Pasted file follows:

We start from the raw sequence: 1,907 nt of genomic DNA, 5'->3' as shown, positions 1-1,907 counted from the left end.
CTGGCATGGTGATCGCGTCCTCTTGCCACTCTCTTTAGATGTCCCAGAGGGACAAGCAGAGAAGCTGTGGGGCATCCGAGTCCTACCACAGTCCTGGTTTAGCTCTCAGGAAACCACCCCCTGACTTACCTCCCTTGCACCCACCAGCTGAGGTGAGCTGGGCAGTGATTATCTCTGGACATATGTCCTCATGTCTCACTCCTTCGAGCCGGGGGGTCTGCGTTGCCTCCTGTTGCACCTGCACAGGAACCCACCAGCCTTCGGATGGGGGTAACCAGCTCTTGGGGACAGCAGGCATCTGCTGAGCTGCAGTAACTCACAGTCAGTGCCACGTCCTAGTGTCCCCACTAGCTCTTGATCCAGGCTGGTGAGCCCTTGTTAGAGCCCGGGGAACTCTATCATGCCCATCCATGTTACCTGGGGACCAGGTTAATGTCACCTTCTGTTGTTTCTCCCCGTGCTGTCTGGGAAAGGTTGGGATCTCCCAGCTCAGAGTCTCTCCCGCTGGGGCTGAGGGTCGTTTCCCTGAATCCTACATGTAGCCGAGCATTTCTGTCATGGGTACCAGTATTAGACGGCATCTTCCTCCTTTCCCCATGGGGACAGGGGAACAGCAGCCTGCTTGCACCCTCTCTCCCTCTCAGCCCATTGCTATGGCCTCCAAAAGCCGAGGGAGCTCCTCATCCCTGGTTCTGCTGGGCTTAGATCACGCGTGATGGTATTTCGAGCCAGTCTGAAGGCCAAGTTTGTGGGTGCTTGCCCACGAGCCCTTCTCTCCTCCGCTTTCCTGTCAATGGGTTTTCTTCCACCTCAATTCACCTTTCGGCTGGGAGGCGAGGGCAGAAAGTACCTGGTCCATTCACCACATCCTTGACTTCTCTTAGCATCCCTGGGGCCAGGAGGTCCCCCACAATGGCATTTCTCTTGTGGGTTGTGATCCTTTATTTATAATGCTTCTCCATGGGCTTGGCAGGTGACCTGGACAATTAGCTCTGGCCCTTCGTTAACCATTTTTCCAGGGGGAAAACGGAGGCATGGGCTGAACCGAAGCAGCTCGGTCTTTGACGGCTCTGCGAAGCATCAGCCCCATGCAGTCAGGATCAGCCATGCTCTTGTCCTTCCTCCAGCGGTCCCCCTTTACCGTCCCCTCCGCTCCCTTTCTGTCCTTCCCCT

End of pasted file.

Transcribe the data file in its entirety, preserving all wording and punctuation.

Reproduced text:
We start from the raw sequence: 1,907 nt of genomic DNA, 5'->3' as shown, positions 1-1,907 counted from the left end.
CTGGCATGGTGATCGCGTCCTCTTGCCACTCTCTTTAGATGTCCCAGAGGGACAAGCAGAGAAGCTGTGGGGCATCCGAGTCCTACCACAGTCCTGGTTTAGCTCTCAGGAAACCACCCCCTGACTTACCTCCCTTGCACCCACCAGCTGAGGTGAGCTGGGCAGTGATTATCTCTGGACATATGTCCTCATGTCTCACTCCTTCGAGCCGGGGGGTCTGCGTTGCCTCCTGTTGCACCTGCACAGGAACCCACCAGCCTTCGGATGGGGGTAACCAGCTCTTGGGGACAGCAGGCATCTGCTGAGCTGCAGTAACTCACAGTCAGTGCCACGTCCTAGTGTCCCCACTAGCTCTTGATCCAGGCTGGTGAGCCCTTGTTAGAGCCCGGGGAACTCTATCATGCCCATCCATGTTACCTGGGGACCAGGTTAATGTCACCTTCTGTTGTTTCTCCCCGTGCTGTCTGGGAAAGGTTGGGATCTCCCAGCTCAGAGTCTCTCCCGCTGGGGCTGAGGGTCGTTTCCCTGAATCCTACATGTAGCCGAGCATTTCTGTCATGGGTACCAGTATTAGACGGCATCTTCCTCCTTTCCCCATGGGGACAGGGGAACAGCAGCCTGCTTGCACCCTCTCTCCCTCTCAGCCCATTGCTATGGCCTCCAAAAGCCGAGGGAGCTCCTCATCCCTGGTTCTGCTGGGCTTAGATCACGCGTGATGGTATTTCGAGCCAGTCTGAAGGCCAAGTTTGTGGGTGCTTGCCCACGAGCCCTTCTCTCCTCCGCTTTCCTGTCAATGGGTTTTCTTCCACCTCAATTCACCTTTCGGCTGGGAGGCGAGGGCAGAAAGTACCTGGTCCATTCACCACATCCTTGACTTCTCTTAGCATCCCTGGGGCCAGGAGGTCCCCCACAATGGCATTTCTCTTGTGGGTTGTGATCCTTTATTTATAATGCTTCTCCATGGGCTTGGCAGGTGACCTGGACAATTAGCTCTGGCCCTTCGTTAACCATTTTTCCAGGGGGAAAACGGAGGCATGGGCTGAACCGAAGCAGCTCGGTCTTTGACGGCTCTGCGAAGCATCAGCCCCATGCAGTCAGGATCAGCCATGCTCTTGTCCTTCCTCCAGCGGTCCCCCTTTACCGTCCCCTCCGCTCCCTTTCTGTCCTTCCCCT